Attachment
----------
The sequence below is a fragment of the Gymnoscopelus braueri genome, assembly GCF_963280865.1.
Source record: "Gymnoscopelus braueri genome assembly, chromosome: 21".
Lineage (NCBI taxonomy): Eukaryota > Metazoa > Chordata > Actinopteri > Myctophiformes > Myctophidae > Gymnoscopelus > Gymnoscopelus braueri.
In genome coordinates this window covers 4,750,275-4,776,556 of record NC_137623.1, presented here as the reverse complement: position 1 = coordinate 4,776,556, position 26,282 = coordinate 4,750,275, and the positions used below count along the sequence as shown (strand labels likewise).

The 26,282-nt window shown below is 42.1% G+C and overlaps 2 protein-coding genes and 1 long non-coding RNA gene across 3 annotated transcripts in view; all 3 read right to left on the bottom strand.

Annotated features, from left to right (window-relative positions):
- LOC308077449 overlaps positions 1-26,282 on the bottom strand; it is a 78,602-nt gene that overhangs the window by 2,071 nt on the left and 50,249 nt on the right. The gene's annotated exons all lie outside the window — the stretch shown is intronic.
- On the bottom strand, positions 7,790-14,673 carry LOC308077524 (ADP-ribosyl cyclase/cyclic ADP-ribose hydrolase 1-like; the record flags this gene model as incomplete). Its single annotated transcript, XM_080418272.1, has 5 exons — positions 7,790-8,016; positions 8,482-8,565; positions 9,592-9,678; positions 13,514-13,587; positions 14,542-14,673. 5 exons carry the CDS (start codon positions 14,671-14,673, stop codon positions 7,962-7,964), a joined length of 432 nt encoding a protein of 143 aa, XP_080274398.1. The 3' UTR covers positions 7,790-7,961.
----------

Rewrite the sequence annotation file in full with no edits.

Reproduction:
The sequence below is a fragment of the Gymnoscopelus braueri genome, assembly GCF_963280865.1.
Source record: "Gymnoscopelus braueri genome assembly, chromosome: 21".
Lineage (NCBI taxonomy): Eukaryota > Metazoa > Chordata > Actinopteri > Myctophiformes > Myctophidae > Gymnoscopelus > Gymnoscopelus braueri.
In genome coordinates this window covers 4,750,275-4,776,556 of record NC_137623.1, presented here as the reverse complement: position 1 = coordinate 4,776,556, position 26,282 = coordinate 4,750,275, and the positions used below count along the sequence as shown (strand labels likewise).

The 26,282-nt window shown below is 42.1% G+C and overlaps 2 protein-coding genes and 1 long non-coding RNA gene across 3 annotated transcripts in view; all 3 read right to left on the bottom strand.

Annotated features, from left to right (window-relative positions):
- LOC308077449 overlaps positions 1-26,282 on the bottom strand; it is a 78,602-nt gene that overhangs the window by 2,071 nt on the left and 50,249 nt on the right. The gene's annotated exons all lie outside the window — the stretch shown is intronic.
- On the bottom strand, positions 7,790-14,673 carry LOC308077524 (ADP-ribosyl cyclase/cyclic ADP-ribose hydrolase 1-like; the record flags this gene model as incomplete). Its single annotated transcript, XM_080418272.1, has 5 exons — positions 7,790-8,016; positions 8,482-8,565; positions 9,592-9,678; positions 13,514-13,587; positions 14,542-14,673. 5 exons carry the CDS (start codon positions 14,671-14,673, stop codon positions 7,962-7,964), a joined length of 432 nt encoding a protein of 143 aa, XP_080274398.1. The 3' UTR covers positions 7,790-7,961.